We take it as a sign that electronic driver safety devices are becoming more popular as Consumer Reports chose to examine two aftermarket products in its November 2013 issue.
The publication notes that the aftermarket systems are a way to get new in-car safety features without having to purchase a new car.
It tested the $850 Mobileye 560 system (pictured above) and a $250 Goshers Blind Spot Detection system and concluded both performed their jobs well.
The Mobileye early crash warning system and lane departure warning system (and pedestrian detection system) got this nod, “Overall, we found that Mobileye’s features worked well and gave us ample time to react, on the road and in simulated situations at our track. But staff members noticed one annoyance: At speeds faster than 19 mph, the display constantly shows the number of seconds—up to 2.5—that your car is behind the one in front.”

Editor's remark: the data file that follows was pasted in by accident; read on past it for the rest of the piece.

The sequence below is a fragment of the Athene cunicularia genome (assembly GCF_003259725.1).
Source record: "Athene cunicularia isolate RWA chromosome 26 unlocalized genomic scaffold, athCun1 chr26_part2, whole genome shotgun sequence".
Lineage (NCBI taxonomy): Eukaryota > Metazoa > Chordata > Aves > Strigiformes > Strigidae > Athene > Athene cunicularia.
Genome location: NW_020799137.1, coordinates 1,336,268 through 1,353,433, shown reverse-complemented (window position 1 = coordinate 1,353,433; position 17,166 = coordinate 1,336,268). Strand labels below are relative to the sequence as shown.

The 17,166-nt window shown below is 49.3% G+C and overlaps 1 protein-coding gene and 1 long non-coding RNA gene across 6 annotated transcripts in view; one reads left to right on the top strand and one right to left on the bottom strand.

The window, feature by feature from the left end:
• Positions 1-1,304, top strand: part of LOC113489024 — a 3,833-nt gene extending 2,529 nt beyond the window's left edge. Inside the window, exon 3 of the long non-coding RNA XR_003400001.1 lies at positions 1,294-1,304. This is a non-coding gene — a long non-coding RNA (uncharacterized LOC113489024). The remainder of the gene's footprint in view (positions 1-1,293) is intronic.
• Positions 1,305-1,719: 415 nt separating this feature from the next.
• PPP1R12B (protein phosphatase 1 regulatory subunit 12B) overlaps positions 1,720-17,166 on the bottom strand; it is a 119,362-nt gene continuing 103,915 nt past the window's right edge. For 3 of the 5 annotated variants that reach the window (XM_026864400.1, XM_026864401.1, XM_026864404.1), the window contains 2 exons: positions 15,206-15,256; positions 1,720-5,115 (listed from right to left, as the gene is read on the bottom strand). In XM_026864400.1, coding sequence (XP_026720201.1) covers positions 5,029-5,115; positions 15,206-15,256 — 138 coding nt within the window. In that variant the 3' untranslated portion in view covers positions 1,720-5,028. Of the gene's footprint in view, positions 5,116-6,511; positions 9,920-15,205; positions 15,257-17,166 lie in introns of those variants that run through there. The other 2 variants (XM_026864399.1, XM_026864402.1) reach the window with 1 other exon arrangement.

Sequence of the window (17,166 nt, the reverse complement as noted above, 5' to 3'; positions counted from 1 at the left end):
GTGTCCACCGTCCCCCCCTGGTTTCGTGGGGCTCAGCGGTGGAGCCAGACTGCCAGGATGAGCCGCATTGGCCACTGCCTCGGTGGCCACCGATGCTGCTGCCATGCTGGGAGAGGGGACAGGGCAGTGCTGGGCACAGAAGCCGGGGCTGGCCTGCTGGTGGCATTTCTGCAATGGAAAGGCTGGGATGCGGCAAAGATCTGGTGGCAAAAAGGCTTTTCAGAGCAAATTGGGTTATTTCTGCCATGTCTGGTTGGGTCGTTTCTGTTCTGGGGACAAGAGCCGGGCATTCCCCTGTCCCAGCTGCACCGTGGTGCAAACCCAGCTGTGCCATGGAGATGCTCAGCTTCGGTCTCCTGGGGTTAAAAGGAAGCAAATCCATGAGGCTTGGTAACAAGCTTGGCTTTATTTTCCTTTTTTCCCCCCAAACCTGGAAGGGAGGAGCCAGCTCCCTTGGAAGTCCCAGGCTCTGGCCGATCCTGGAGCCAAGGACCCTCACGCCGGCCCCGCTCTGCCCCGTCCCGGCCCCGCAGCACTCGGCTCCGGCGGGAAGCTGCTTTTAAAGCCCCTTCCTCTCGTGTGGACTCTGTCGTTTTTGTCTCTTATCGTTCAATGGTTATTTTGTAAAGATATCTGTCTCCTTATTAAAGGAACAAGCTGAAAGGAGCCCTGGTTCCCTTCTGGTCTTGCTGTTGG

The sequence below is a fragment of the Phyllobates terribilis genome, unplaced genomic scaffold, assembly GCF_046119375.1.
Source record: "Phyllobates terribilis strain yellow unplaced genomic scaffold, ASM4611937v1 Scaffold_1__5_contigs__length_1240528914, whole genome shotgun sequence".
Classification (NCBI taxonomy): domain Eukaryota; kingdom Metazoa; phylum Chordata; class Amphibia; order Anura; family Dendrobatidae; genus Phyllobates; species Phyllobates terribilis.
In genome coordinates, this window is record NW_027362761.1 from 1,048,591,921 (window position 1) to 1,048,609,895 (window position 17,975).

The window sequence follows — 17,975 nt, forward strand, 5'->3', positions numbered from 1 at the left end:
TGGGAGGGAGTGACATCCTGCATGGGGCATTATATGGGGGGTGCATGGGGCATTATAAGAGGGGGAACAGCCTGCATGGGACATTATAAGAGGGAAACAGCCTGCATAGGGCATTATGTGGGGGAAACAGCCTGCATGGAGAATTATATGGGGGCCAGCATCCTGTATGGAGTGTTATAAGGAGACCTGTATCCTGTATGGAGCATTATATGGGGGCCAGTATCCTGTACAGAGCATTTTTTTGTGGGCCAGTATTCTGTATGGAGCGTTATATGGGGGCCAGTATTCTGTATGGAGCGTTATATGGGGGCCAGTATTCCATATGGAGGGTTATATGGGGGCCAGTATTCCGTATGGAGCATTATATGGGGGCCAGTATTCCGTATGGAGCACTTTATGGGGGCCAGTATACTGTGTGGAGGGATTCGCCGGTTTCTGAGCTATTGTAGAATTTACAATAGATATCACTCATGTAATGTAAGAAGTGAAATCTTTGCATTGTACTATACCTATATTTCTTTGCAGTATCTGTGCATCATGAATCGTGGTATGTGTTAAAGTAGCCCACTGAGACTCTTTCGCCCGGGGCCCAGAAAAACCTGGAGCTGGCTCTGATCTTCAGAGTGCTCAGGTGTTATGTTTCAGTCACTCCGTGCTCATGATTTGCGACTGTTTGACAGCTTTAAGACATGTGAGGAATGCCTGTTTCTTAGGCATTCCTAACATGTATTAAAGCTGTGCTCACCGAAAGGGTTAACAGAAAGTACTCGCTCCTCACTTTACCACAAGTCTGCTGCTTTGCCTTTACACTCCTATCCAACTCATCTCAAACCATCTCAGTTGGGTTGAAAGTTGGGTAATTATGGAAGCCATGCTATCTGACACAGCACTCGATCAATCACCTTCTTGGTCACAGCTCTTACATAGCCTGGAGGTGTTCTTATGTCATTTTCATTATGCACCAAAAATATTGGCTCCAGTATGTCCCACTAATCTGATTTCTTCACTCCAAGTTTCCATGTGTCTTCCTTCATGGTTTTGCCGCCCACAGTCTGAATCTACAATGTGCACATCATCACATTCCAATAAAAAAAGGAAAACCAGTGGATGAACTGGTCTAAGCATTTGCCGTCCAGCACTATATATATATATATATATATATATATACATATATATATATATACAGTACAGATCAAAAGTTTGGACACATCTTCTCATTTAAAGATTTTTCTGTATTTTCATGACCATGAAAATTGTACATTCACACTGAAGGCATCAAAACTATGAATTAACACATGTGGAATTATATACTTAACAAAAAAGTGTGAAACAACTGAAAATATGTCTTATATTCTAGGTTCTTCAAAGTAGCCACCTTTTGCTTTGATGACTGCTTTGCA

Goshers’ system, which is a single function blind spot detector “reliably warned us of other cars but that it can be a bit overzealous, with guardrails and other objects causing false alerts. It was more helpful when we adjusted its sensitivity to its lowest setting and opted to get warnings only when a turn signal was activated.”
Installation on the Goshers system took about 4 hours.
Consumer Reports concluded that both systems can help drivers to avoid crashes.
Source: Consumer Reports